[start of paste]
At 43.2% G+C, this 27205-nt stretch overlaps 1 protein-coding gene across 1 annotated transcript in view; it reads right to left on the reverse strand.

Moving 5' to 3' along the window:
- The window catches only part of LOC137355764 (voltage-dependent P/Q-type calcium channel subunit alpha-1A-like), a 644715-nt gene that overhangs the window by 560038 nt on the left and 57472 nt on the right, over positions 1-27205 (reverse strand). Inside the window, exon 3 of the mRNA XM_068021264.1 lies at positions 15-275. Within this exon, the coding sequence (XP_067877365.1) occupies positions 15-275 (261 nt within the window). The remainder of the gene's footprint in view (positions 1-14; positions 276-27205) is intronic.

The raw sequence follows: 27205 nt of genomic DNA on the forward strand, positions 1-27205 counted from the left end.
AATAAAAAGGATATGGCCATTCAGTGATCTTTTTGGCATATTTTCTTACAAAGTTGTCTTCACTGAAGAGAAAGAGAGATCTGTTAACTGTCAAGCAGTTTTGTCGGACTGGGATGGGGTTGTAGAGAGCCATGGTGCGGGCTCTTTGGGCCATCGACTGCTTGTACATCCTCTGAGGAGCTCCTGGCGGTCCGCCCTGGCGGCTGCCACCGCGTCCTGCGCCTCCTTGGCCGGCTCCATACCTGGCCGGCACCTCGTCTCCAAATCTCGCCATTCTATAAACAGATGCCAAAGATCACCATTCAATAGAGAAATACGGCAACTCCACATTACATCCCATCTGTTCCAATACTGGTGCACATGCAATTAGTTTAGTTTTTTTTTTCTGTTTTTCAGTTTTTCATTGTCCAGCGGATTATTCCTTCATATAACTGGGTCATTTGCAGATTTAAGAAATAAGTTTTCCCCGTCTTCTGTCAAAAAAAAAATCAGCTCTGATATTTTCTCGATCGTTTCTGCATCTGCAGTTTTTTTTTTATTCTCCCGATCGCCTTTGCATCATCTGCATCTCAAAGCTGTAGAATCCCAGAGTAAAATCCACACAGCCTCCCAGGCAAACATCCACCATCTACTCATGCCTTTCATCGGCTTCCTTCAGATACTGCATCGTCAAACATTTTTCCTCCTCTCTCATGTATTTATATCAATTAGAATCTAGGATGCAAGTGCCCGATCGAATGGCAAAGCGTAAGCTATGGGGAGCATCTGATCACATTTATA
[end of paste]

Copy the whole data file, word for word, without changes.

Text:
At 43.2% G+C, this 27205-nt stretch overlaps 1 protein-coding gene across 1 annotated transcript in view; it reads right to left on the reverse strand.

Moving 5' to 3' along the window:
- The window catches only part of LOC137355764 (voltage-dependent P/Q-type calcium channel subunit alpha-1A-like), a 644715-nt gene that overhangs the window by 560038 nt on the left and 57472 nt on the right, over positions 1-27205 (reverse strand). Inside the window, exon 3 of the mRNA XM_068021264.1 lies at positions 15-275. Within this exon, the coding sequence (XP_067877365.1) occupies positions 15-275 (261 nt within the window). The remainder of the gene's footprint in view (positions 1-14; positions 276-27205) is intronic.

The raw sequence follows: 27205 nt of genomic DNA on the forward strand, positions 1-27205 counted from the left end.
AATAAAAAGGATATGGCCATTCAGTGATCTTTTTGGCATATTTTCTTACAAAGTTGTCTTCACTGAAGAGAAAGAGAGATCTGTTAACTGTCAAGCAGTTTTGTCGGACTGGGATGGGGTTGTAGAGAGCCATGGTGCGGGCTCTTTGGGCCATCGACTGCTTGTACATCCTCTGAGGAGCTCCTGGCGGTCCGCCCTGGCGGCTGCCACCGCGTCCTGCGCCTCCTTGGCCGGCTCCATACCTGGCCGGCACCTCGTCTCCAAATCTCGCCATTCTATAAACAGATGCCAAAGATCACCATTCAATAGAGAAATACGGCAACTCCACATTACATCCCATCTGTTCCAATACTGGTGCACATGCAATTAGTTTAGTTTTTTTTTTCTGTTTTTCAGTTTTTCATTGTCCAGCGGATTATTCCTTCATATAACTGGGTCATTTGCAGATTTAAGAAATAAGTTTTCCCCGTCTTCTGTCAAAAAAAAAATCAGCTCTGATATTTTCTCGATCGTTTCTGCATCTGCAGTTTTTTTTTTATTCTCCCGATCGCCTTTGCATCATCTGCATCTCAAAGCTGTAGAATCCCAGAGTAAAATCCACACAGCCTCCCAGGCAAACATCCACCATCTACTCATGCCTTTCATCGGCTTCCTTCAGATACTGCATCGTCAAACATTTTTCCTCCTCTCTCATGTATTTATATCAATTAGAATCTAGGATGCAAGTGCCCGATCGAATGGCAAAGCGTAAGCTATGGGGAGCATCTGATCACATTTATA